Senate Prepares to Destroy Obama's Jobs Bill

Remember President Obama's American Jobs Act that he announced in a speech 'round 'bout a month ago? Well, it hasn't even been shitcanned in the Senate like all other pieces of legislation yet! That's happening in oh another hour or two.

The AJA needs sixty votes to break a filibuster and proceed to debate. It will not get sixty votes, and it will die, and then be split up into smaller, carved-up bills. Democratic leaders would hope, then, that tonight's vote can at least get 50 or 51 out of 53 Democrats on board to show that it has majority support, boosting their chances of passing parts later on. Being Democrats, however, they will most likely fuck this up, thanks to their few "centrists" who are determined to ruin party unity at all times. From TNR's Jonathan Cohn:

But that's going to be a lot harder if Reid can't round up the 50. And right now the prospects look very mixed, according to multiple sources in and around Capitol Hill. Nebraska Senator Ben Nelson and West Virginia Senator Joe Manchin have already said they won't vote to break the filibuster. New Hampshire Senator Jeanne Shaheen says she's a "yes" vote — but only if she's present. And she might not be, because she agreed previously to be in her home state to collect an award. (She has apparently told Reid she'll stay in Washington if her vote is necessary to pass the bill. But, of course, it's not going to pass, so that could be meaningless.)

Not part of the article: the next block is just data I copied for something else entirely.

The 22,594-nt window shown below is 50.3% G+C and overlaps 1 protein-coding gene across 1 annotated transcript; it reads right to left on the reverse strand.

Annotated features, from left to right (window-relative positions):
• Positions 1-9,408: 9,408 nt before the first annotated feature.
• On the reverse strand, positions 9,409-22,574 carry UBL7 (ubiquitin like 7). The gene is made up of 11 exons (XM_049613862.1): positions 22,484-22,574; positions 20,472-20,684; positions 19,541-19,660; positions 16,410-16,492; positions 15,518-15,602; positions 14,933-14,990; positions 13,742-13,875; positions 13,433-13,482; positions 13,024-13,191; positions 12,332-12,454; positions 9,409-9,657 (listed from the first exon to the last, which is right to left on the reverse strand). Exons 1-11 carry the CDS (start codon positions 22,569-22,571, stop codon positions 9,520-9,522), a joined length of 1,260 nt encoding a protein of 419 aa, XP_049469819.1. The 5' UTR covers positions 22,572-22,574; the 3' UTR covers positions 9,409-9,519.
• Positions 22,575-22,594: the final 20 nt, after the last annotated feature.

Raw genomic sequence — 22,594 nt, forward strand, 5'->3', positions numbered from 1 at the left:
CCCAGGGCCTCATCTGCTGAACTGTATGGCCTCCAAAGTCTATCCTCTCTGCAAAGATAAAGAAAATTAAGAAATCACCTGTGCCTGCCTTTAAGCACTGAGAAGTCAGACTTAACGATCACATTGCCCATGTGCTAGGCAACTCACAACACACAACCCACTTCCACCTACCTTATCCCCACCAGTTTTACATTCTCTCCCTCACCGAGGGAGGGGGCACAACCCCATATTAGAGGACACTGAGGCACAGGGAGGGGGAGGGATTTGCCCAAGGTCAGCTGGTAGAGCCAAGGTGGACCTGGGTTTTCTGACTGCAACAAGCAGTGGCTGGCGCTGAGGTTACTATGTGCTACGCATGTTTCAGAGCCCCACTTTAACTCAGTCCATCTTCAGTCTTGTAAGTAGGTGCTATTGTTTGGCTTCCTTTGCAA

They are actually having to work around a Senator's personal scheduling problems on a significant vote. It's not like she's suddenly contracted appendicitis. She simply feels compelled to pick up an AWARD FOR HERSELF. This isn't the Award for Achievement in the Field of Sucking at Attending Votes, either, which would be excusable. From the Huffington Post:

Shaheen is receiving an award from the New England Council at a 4:30 p.m. reception Tuesday. She is also expected to speak at the event. The council represents New England businesses and awards a "New Englander of the Year" for his or her work to support the region's economy.

What could possibly lead a voting body to give a member of the 112th Congress an award for working to support the economy?

[Image via AP]